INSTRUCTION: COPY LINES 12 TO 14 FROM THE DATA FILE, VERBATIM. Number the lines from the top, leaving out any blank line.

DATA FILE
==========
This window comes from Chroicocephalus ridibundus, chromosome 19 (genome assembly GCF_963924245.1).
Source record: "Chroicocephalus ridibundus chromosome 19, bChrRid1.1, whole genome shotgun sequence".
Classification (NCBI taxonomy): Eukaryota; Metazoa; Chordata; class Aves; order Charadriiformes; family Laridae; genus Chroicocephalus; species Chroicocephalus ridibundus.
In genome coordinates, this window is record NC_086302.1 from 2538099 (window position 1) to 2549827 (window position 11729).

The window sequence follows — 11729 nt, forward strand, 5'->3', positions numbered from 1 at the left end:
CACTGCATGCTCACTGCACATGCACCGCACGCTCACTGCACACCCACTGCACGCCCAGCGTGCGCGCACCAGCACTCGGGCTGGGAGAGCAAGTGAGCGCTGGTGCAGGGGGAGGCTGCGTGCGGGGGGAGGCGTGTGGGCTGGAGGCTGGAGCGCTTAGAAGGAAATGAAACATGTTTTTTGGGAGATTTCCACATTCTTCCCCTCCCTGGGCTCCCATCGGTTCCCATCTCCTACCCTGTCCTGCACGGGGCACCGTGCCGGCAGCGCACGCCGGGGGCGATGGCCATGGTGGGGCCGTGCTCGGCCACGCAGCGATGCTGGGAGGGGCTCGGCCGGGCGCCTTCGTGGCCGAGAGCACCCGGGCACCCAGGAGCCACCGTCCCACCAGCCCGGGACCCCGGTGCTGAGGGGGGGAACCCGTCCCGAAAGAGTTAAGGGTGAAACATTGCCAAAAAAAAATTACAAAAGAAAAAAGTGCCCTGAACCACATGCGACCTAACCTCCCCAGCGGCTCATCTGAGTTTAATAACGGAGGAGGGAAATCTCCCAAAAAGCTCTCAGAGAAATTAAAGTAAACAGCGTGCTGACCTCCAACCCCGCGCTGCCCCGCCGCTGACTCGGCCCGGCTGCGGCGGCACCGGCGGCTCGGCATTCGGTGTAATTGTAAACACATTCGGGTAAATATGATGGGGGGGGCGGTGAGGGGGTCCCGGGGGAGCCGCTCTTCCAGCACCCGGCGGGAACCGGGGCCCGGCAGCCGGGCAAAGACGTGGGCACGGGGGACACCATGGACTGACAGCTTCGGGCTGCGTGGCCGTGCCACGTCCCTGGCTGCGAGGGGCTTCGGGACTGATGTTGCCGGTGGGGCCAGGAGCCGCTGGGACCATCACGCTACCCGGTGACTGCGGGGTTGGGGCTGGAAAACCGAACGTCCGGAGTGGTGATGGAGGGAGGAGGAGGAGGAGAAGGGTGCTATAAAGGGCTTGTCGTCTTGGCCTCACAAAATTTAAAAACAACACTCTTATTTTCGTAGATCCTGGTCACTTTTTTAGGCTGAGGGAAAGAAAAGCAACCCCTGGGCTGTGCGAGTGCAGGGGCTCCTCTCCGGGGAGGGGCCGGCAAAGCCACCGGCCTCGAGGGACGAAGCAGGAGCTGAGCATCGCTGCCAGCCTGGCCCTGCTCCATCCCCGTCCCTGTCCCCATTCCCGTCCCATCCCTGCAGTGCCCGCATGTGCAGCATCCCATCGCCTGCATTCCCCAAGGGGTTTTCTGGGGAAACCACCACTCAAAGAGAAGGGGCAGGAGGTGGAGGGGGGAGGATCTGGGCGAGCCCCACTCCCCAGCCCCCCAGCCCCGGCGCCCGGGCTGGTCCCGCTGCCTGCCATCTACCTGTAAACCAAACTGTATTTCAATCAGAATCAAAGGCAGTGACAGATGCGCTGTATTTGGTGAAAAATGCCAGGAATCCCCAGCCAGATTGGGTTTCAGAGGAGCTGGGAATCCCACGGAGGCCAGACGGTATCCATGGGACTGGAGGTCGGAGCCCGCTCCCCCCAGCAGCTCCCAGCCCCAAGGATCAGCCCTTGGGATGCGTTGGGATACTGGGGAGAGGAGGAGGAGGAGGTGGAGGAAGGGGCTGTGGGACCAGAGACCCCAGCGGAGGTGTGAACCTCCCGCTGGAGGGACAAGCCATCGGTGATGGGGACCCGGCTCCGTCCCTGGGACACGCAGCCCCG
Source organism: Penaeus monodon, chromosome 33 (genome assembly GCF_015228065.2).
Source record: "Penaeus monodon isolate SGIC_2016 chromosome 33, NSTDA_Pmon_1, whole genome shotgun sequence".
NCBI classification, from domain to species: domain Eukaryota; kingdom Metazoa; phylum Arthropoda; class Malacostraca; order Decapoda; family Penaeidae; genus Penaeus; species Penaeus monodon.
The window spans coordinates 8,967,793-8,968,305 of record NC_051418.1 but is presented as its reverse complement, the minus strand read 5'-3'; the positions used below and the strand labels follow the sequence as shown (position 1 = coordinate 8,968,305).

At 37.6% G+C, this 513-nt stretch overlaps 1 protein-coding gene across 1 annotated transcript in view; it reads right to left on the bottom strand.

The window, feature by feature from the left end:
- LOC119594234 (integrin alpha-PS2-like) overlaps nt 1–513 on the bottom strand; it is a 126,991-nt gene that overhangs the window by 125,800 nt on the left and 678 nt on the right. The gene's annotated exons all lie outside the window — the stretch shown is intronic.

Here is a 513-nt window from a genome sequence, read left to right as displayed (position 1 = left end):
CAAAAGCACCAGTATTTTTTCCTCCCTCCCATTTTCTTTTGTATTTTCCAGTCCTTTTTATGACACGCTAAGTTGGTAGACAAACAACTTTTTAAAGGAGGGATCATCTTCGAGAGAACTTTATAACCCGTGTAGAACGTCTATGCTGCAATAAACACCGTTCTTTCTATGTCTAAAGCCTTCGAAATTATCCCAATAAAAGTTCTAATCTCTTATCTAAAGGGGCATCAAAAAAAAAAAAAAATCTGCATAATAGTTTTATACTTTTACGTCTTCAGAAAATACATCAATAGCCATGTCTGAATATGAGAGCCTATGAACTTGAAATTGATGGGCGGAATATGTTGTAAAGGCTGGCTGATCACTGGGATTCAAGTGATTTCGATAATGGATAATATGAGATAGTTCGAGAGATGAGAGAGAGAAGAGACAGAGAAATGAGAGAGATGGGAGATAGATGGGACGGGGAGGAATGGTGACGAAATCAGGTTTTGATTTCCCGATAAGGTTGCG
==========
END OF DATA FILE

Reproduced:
The window, feature by feature from the left end:
- LOC119594234 (integrin alpha-PS2-like) overlaps nt 1–513 on the bottom strand; it is a 126,991-nt gene that overhangs the window by 125,800 nt on the left and 678 nt on the right. The gene's annotated exons all lie outside the window — the stretch shown is intronic.

Here is a 513-nt window from a genome sequence, read left to right as displayed (position 1 = left end):